During the actual interview process, be precise and informative. If you’re thrown a curveball question during the interview, be honest and tell the interviewer you’re not sure about an answer. Authenticity is best. Also, come prepared with questions of your own. Never say, “I do not have any questions.” Instead, ask the interviewer about their expectations from their employees, the job role, and where they see the company 10 years down the line. This will show that you’re a thoughtful individual with a serious interest in the organization.

In conclusion, by adhering to these phases and steps, you’ll be well-positioned to find a great role at any organization.

7 Ways Candidates Blow A Phone Interview

I’m consistently amazed by how unaware the average job seeker is of how to establish a positive first impression on a phone interview. I hear the same frustrated complaints from employers of all industries and sizes – that candidates who voluntarily submitted their resumes in hopes of discussing a position they’re supposedly interested in just can’t seem to get it together. Remember when all you needed was a solid resume to be guaranteed a face-to-face interview? For the sake of saving time, resources, and money, recruiters have become much more selective on who they decide to meet in person. In an effort to weed out time-wasters and soft-skill-deficient candidates, recruiters are conducting phone screens to find out who’s off their game.

1. They’re unprepared to take the call.
If you’re 4 beers deep at a Yankees game or trying to wrestle a dirty diaper off a screaming baby, you probably shouldn’t answer a call you don’t recognize. Yet, most of the candidates my recruiting team speaks with are under the impression that it’s better to answer a call you’re not completely prepared for than to miss the call altogether. It’s not. If you find yourself in a situation that isn’t suitable for a professional conversation, don’t pick up. Instead, call back within 24 hours, after you’ve collected your thoughts, can speak confidently, and have locked down a quiet location.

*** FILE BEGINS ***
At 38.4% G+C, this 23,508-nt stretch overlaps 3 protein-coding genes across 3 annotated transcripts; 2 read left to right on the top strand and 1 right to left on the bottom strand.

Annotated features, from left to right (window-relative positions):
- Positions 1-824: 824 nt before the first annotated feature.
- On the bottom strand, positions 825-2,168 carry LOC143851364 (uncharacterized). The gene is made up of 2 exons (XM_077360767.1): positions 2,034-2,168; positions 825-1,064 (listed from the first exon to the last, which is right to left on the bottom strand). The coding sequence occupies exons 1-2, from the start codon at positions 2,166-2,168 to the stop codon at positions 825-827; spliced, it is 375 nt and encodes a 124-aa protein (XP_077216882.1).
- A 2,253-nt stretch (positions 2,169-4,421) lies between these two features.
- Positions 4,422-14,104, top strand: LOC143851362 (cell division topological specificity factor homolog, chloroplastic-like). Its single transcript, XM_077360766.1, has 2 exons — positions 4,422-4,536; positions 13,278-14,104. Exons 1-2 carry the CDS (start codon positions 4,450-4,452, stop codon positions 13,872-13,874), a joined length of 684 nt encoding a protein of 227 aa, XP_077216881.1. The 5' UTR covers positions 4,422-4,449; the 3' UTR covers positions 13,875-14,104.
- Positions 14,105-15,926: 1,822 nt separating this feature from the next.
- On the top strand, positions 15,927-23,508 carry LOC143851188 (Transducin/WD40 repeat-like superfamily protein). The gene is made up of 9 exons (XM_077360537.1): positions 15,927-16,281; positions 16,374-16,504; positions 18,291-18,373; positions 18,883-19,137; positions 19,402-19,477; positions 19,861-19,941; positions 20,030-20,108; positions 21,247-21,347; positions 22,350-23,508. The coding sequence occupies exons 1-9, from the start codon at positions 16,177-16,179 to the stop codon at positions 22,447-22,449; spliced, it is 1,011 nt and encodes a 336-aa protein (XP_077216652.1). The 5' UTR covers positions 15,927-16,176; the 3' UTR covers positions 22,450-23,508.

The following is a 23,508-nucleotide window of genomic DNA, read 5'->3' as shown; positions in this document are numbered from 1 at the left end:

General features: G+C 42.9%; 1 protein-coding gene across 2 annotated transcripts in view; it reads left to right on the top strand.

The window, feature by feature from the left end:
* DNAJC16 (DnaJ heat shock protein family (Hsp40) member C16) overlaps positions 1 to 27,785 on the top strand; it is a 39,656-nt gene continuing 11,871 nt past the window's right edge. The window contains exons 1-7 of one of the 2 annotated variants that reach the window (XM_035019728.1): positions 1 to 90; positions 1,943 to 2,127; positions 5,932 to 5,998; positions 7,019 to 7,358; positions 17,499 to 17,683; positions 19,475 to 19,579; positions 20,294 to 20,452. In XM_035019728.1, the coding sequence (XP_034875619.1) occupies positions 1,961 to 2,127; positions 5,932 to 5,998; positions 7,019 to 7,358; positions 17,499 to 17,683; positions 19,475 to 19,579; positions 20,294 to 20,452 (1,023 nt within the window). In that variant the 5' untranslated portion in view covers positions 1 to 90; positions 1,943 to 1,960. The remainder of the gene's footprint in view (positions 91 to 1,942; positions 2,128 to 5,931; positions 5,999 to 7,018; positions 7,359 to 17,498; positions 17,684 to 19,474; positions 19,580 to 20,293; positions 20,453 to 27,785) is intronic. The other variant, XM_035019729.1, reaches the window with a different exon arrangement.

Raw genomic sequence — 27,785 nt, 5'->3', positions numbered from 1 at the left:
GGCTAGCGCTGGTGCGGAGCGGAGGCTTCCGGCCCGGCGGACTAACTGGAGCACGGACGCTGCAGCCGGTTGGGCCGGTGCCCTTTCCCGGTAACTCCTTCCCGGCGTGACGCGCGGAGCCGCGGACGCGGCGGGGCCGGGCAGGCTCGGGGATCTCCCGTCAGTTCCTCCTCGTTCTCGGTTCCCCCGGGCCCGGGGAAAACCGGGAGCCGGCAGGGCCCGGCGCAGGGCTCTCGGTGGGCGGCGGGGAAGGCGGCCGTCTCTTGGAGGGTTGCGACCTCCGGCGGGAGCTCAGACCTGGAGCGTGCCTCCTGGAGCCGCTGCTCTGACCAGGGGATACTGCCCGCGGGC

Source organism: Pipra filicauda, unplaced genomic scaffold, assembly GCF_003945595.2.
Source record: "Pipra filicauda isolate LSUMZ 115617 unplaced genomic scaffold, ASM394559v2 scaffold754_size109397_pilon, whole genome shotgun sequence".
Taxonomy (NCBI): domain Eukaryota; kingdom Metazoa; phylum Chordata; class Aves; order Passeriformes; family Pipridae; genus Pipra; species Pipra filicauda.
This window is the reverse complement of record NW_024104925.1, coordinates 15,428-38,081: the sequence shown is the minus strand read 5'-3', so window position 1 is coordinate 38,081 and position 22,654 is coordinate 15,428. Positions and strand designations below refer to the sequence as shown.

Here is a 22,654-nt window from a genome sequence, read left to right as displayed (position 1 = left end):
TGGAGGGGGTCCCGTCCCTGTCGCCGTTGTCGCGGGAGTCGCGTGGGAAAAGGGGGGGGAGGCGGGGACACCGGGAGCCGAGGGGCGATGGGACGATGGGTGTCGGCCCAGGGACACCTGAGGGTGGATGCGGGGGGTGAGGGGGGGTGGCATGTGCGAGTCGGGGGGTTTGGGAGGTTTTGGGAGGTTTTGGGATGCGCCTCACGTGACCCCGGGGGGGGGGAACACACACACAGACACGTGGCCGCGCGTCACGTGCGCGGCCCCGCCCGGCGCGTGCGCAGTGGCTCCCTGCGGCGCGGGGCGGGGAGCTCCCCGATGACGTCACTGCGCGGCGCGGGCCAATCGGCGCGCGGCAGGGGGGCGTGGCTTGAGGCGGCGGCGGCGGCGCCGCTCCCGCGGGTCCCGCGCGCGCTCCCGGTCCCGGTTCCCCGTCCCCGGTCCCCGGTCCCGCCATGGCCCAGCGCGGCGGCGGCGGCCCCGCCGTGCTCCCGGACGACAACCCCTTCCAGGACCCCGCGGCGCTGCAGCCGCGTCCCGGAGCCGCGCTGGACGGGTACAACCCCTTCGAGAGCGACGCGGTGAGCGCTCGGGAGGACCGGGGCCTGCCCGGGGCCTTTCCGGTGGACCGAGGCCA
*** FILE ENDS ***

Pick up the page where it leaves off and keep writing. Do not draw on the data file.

Not to mention, they start timing you from the second they leave a voicemail, which brings me to my next point. If you’re actively looking, you should have a professional voicemail with specific instructions to avoid an unwanted game of phone tag. For example, “Hi, you’ve reached Mark Smith. If you’re calling in regards to my resume, please leave your name and number as well as the best times for me to reach you.”

2. They expect the recruiter to fill in the blanks.
“Hi, what job did I apply for again? What company are you calling on behalf of?” It pains me to admit this, but these responses are the norm when an employer reaches out to a candidate, even for high-level positions. You’re a job seeker, which means you probably apply to several jobs each week. We understand that it’s tough to keep track, but it’s essential – if only for the sake of a recruiter’s sanity – that you start taking notes. Just by picking up the phone and saying, “Hi Wendy, you must be calling in regards to the Customer Service position I applied for last week.” Mind blown.

3. They conduct an unorganized job search.
This goes hand in hand with my last point. Today, it’s not enough to print out a handful of resumes and call it a day. We always recommend that our candidates keep a spreadsheet of every job application they submitted with corresponding dates, company names, and relevant contacts. Or, if you’re a tech wiz, try these awesome job search apps. That way, when the phone rings, you’ll have a handy guide that’ll save you from playing guessing games. Also, it’s important to keep your background information and portfolios within arms reach to provide some quick material for preliminary questions. It says a great deal about your personal brand if you’re prepared to answer a challenging question, and even have some on-hand stats to back up your argument. And for bonus points, don’t forget to browse company websites and connect with HR personnel on LinkedIn. Taking that extra step makes a huge impression.